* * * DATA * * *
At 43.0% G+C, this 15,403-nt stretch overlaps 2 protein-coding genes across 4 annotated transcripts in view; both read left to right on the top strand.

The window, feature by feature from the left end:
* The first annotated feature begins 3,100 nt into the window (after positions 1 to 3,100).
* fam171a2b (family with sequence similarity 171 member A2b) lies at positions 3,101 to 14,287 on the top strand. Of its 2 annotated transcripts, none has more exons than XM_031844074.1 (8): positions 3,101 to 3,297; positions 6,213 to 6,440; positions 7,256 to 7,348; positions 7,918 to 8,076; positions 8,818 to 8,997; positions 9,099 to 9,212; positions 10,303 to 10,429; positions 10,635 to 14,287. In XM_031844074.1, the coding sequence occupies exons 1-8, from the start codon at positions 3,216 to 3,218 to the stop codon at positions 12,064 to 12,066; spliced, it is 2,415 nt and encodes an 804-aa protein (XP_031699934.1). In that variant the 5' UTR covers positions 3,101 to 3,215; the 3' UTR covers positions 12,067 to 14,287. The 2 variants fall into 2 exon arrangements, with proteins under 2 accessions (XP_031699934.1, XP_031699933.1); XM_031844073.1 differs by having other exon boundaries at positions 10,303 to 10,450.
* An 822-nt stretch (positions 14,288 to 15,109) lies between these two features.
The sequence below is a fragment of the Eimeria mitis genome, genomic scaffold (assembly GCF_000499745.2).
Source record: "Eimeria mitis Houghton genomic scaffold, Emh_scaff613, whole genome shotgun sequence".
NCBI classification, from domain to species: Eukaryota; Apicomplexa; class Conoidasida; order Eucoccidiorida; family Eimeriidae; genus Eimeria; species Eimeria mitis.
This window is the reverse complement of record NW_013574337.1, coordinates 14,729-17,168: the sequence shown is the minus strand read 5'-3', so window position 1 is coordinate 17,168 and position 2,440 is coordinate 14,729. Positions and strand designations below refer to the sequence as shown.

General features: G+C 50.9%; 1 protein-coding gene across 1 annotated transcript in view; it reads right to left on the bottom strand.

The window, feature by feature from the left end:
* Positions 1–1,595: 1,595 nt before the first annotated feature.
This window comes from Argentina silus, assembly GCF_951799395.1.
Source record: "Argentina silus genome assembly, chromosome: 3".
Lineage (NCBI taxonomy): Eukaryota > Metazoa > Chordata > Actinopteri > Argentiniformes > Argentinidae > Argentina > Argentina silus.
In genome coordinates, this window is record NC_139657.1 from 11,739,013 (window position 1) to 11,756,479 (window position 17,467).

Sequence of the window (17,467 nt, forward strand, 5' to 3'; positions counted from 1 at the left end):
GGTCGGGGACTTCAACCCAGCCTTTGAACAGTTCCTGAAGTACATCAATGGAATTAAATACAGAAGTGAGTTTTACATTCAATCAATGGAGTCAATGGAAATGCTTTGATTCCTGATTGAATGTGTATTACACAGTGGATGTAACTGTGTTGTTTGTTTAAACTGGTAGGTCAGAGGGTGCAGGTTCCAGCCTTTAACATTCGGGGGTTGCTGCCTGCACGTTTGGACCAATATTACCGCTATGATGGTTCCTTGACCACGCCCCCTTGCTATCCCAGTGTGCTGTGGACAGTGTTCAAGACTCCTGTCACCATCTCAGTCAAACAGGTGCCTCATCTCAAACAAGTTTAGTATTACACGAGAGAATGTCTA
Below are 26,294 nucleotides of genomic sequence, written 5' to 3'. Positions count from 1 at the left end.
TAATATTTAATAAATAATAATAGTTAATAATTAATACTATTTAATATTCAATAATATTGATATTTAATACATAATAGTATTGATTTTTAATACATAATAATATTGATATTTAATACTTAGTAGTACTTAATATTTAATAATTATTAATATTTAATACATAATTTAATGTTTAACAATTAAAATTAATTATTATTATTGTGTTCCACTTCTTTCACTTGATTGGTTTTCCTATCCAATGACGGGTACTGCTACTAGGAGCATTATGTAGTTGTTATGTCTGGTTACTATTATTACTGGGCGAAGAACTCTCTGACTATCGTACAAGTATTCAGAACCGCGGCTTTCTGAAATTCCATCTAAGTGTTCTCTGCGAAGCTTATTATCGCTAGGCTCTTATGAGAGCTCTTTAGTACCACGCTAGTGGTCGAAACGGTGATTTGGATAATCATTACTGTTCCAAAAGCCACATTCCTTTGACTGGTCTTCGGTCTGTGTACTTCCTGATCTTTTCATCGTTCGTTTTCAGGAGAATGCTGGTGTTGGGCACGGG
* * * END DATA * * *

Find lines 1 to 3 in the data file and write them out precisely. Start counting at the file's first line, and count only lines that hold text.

At 43.0% G+C, this 15,403-nt stretch overlaps 2 protein-coding genes across 4 annotated transcripts in view; both read left to right on the top strand.

The window, feature by feature from the left end:
* The first annotated feature begins 3,100 nt into the window (after positions 1 to 3,100).